Station Master Eugene Neuhauser (third from left) standing in front of the original Slidell Train Station in the late 19th Century. The station was located on the west side of the railroad tracks between Maine and Pennsylvania Streets.
Slidell, Louisiana was founded around 1882 during construction of a major new railroad from New Orleans to Meridian, Mississippi, connecting there with Cincinnati, Ohio and eventually with New York, NY. The New Orleans and Northeastern (n.o.n.e.) Railroad established a building camp at first high ground north of Lake Pontchartrain which eventually grew into the city. Slidell was chartered as a town in 1888 by the Louisiana legislature.
Sometime prior to Slidell’s formal incorporation in 1888, its first streets were laid out in a grid pattern, mostly east of the railroad, running three blocks along the road by four blocks deep. Bonfouca Street, now Bayou Lane, lay in the short stretch between the railroad and the bayou. East of the tracks, the north-south streets were Bayou (now Front), First, Second, Third and Fourth. The east-west streets were Fremaux, Erlanger, Bouscaren and Cousin.
Erlanger, slightly wider than the others and designated as an avenue, was named by Baron Frederick Erlanger, head of the banking syndicate which financed the railway. Baron Erlanger named the town for his deceased father-in-law, John Slidell, who had been a prominent state, national and confederate political figure. Col. Leon J. Fremaux, a prominent Louisiana engineer and planner, drew the original plans for Slidell and named Fremaux Avenue for himself. Bouscaren Street was named for G. Bouscaren, the chief engineering officer of the railroad. Cousin Street took its name from the locally prominent Cousin family.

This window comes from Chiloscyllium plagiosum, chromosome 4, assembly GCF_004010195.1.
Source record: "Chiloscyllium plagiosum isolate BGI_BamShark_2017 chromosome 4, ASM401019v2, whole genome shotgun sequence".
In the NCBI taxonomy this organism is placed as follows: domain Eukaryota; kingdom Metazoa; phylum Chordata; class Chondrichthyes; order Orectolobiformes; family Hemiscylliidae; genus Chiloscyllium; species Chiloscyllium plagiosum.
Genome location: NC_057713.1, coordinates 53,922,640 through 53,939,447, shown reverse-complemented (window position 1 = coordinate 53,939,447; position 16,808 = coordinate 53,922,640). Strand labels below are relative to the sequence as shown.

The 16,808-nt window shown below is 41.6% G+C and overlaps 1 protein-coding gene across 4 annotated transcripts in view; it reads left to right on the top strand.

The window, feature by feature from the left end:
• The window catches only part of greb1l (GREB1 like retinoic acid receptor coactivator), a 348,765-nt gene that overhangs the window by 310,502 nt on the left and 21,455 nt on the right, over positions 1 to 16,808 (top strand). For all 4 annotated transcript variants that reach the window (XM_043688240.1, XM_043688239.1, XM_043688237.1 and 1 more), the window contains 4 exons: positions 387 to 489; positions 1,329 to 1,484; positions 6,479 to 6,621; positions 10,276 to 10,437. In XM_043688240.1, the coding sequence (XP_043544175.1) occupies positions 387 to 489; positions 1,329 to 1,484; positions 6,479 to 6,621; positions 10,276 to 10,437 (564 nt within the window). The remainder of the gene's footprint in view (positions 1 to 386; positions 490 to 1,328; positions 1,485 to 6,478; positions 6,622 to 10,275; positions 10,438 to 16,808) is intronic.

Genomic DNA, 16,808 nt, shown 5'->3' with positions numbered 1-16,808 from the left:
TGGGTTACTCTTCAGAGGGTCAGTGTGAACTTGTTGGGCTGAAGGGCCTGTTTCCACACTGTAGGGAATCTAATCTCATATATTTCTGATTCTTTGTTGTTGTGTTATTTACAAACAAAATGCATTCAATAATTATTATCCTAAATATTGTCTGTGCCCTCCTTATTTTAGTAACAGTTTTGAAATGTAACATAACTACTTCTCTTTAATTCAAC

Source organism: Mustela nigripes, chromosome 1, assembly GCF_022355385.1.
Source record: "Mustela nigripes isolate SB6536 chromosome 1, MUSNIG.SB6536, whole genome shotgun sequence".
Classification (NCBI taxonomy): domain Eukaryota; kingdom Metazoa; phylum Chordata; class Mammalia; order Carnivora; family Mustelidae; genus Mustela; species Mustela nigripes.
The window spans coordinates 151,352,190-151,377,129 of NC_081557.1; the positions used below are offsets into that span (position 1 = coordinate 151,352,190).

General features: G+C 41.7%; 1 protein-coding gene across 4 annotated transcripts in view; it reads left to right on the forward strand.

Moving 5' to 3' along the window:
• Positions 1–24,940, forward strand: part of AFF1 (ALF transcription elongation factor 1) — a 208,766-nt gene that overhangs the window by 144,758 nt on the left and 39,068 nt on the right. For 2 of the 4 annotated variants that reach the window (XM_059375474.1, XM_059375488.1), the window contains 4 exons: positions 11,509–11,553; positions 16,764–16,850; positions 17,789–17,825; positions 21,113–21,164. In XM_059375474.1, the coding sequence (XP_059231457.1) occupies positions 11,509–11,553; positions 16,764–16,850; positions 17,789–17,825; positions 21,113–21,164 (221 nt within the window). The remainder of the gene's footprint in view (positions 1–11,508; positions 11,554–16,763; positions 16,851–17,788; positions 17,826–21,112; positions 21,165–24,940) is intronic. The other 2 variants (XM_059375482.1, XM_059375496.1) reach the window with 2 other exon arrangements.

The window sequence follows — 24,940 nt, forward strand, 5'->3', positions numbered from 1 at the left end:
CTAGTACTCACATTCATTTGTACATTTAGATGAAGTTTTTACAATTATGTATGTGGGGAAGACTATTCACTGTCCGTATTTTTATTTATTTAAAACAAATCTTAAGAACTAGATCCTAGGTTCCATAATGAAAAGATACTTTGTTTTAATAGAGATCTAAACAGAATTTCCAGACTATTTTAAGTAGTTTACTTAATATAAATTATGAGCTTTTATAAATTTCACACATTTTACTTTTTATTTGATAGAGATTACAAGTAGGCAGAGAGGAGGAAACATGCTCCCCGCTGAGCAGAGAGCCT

In the thirty or so years after its founding, Slidell developed a creosote plant, one of the country’s largest brick manufacturing facilities, a large lumber mill and a shipyard. The Slidell shipyard contributed significantly to the national effort in both World Wars. Slidell residents worked in New Orleans ship, tank and airplane construction during World War II.
In the 1960’s, Slidell began to assume its modern profile as the middle of three local sites in NASA’s lunar landing program: Michoud assembly facility in New Orleans, the computer facility in Slidell, and the Mississippi test facility in Hancock County, Mississippi.
Following the construction of Interstate 10, Interstate 59 and Interstate 12, Slidell became a major crossroads for those traversing the Gulf States.
Slidell is located at the southeastern tip of St. Tammany Parish in Louisiana's famous Ozone Belt. It is about three miles from the north shore of Lake Pontchartrain and is surrounded by rivers and bayous. The largest municipality in the parish, Slidell has grown from a population of 364 in 1890 to 24,142 in 1990; Slidell's 1999 population is estimated to be 32,000. Today, Slidell continues to deal with urban planning and growth, of preserving a sense of present and past, while accommodating an ever increasing number of residents.